Battle of Tannenberg

Introduction

One of the largest cavalry skirmishes of the age, the Battle of Tannenberg featured the combined forces of the Poles and Lithuanians against the Order of the Teutonic Knights. The Poles and Lithuanians brought to the field an enormous army that included Moravian, Wallachian, Tatar and Czech fighters, while the Knights were primarily aided by German mercenaries. Despite initial success, the Knights were ultimately defeated, resulting in the loss of its impetus as a crusading force. When German armies defeated the Russians at Tannenberg in 1914, it was portrayed as revenge for the defeat of the order five hundred years earlier.

  • Contents

The defeat was a great blow to the military might and prestige of the order, which lost its impetus as a crusading force. The image of Tannenberg, however, long remained in the German consciousness. When German armies defeated the Russians at Tannenberg in 1914, the high command portrayed it as revenge for the defeat of the order five hundred years earlier.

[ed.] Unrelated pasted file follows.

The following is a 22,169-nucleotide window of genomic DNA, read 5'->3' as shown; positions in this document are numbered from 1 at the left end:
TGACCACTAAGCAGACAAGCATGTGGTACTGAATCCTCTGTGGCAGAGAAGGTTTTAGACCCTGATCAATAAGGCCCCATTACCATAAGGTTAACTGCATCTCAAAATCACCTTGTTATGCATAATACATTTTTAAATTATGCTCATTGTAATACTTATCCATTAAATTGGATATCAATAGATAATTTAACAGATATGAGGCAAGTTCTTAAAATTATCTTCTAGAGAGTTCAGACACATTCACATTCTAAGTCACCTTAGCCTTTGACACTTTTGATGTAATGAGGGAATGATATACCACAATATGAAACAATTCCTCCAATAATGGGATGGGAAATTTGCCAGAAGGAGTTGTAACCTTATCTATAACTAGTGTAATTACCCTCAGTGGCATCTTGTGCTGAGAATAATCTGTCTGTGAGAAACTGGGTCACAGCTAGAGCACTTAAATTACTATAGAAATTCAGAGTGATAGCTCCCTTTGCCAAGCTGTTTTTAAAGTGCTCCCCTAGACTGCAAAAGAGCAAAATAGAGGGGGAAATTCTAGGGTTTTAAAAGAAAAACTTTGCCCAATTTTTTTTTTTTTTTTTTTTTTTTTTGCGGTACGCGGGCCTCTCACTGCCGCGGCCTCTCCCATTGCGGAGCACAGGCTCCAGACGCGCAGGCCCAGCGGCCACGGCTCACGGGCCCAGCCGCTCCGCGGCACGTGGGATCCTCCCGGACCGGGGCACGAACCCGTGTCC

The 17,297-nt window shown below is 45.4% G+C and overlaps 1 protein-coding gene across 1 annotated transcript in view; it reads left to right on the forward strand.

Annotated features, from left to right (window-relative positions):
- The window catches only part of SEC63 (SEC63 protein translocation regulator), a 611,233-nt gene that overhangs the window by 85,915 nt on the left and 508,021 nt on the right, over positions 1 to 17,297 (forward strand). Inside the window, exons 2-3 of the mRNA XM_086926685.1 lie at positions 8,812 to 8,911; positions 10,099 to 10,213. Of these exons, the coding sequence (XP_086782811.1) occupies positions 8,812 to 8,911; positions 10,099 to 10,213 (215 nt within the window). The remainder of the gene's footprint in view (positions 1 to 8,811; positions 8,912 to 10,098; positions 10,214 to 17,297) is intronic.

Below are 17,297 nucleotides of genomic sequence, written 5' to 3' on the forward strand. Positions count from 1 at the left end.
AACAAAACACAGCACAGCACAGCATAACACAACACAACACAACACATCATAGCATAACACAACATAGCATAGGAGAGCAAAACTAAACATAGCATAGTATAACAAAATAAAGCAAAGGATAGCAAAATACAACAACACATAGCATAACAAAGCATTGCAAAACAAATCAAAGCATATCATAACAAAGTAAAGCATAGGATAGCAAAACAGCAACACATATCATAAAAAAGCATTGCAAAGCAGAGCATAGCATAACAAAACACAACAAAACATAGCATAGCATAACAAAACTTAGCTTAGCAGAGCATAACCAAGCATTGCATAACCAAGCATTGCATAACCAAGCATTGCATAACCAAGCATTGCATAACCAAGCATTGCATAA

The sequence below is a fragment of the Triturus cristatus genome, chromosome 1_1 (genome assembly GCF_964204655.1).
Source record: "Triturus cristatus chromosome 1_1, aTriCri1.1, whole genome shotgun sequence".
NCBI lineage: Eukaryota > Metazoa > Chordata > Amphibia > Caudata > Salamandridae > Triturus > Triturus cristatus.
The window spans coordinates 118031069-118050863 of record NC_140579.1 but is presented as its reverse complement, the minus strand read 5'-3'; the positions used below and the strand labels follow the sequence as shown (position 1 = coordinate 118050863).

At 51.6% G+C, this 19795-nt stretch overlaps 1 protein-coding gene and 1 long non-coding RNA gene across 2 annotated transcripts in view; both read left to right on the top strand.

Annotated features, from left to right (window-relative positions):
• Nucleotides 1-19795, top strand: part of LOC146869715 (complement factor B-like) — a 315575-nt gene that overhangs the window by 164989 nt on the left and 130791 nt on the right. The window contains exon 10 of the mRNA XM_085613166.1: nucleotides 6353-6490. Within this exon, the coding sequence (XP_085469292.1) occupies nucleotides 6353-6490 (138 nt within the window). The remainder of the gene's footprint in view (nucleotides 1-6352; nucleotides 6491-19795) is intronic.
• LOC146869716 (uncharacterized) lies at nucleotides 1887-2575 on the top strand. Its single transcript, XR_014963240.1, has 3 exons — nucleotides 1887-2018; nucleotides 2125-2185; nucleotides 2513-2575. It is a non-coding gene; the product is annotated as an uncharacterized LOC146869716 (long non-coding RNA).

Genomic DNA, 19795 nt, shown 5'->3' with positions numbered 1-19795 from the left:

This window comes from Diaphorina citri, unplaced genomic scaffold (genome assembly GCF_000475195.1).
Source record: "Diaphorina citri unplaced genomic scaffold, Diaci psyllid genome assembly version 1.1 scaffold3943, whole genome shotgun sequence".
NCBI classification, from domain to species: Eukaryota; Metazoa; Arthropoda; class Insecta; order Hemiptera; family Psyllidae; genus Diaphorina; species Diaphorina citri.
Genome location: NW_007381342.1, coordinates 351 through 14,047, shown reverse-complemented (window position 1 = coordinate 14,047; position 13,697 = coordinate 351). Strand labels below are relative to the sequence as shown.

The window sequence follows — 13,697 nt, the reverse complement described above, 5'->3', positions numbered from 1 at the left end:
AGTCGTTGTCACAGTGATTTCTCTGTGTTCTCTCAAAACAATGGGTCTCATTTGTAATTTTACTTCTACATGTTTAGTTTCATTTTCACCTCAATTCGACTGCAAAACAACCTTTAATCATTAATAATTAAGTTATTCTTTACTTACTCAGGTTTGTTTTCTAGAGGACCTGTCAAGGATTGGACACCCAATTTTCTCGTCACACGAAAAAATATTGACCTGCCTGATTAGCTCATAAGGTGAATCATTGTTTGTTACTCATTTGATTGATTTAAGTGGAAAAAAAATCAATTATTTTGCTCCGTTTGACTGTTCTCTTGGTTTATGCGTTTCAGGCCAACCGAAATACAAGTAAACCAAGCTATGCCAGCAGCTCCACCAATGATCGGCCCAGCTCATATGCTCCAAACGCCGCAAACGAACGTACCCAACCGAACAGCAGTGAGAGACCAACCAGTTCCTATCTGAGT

The Reader’s Companion to Military History. Edited by Robert Cowley and Geoffrey Parker. Copyright © 1996 by Houghton Mifflin Harcourt Publishing Company. All rights reserved.

Article Details:

Battle of Tannenberg

  • Author

    History.com Staff

  • Website Name

    History.com

  • Year Published

    2009

  • Title

    Battle of Tannenberg

  • URL

    http://www.history.com/topics/battle-of-tannenberg

  • Access Date

    November 23, 2014

  • Publisher

    A+E Networks